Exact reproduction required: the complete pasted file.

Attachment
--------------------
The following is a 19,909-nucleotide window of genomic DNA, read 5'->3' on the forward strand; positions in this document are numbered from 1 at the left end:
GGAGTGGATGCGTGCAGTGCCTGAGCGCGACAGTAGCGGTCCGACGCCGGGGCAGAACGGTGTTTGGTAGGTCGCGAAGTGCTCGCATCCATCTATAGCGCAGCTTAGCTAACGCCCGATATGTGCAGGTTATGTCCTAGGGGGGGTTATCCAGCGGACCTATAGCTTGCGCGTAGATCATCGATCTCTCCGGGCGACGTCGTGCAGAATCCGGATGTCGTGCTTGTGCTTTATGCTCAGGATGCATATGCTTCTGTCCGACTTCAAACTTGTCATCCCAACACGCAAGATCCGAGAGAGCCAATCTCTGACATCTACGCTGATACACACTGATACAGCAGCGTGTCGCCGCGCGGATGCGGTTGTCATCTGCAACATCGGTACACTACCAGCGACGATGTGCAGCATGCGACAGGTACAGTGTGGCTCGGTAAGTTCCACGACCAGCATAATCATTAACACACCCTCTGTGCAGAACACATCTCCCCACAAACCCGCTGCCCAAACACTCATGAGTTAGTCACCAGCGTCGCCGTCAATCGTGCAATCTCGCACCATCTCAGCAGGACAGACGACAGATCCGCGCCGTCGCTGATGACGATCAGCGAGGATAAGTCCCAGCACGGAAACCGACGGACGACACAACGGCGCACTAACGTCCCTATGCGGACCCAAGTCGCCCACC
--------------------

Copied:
The following is a 19,909-nucleotide window of genomic DNA, read 5'->3' on the forward strand; positions in this document are numbered from 1 at the left end:
GGAGTGGATGCGTGCAGTGCCTGAGCGCGACAGTAGCGGTCCGACGCCGGGGCAGAACGGTGTTTGGTAGGTCGCGAAGTGCTCGCATCCATCTATAGCGCAGCTTAGCTAACGCCCGATATGTGCAGGTTATGTCCTAGGGGGGGTTATCCAGCGGACCTATAGCTTGCGCGTAGATCATCGATCTCTCCGGGCGACGTCGTGCAGAATCCGGATGTCGTGCTTGTGCTTTATGCTCAGGATGCATATGCTTCTGTCCGACTTCAAACTTGTCATCCCAACACGCAAGATCCGAGAGAGCCAATCTCTGACATCTACGCTGATACACACTGATACAGCAGCGTGTCGCCGCGCGGATGCGGTTGTCATCTGCAACATCGGTACACTACCAGCGACGATGTGCAGCATGCGACAGGTACAGTGTGGCTCGGTAAGTTCCACGACCAGCATAATCATTAACACACCCTCTGTGCAGAACACATCTCCCCACAAACCCGCTGCCCAAACACTCATGAGTTAGTCACCAGCGTCGCCGTCAATCGTGCAATCTCGCACCATCTCAGCAGGACAGACGACAGATCCGCGCCGTCGCTGATGACGATCAGCGAGGATAAGTCCCAGCACGGAAACCGACGGACGACACAACGGCGCACTAACGTCCCTATGCGGACCCAAGTCGCCCACC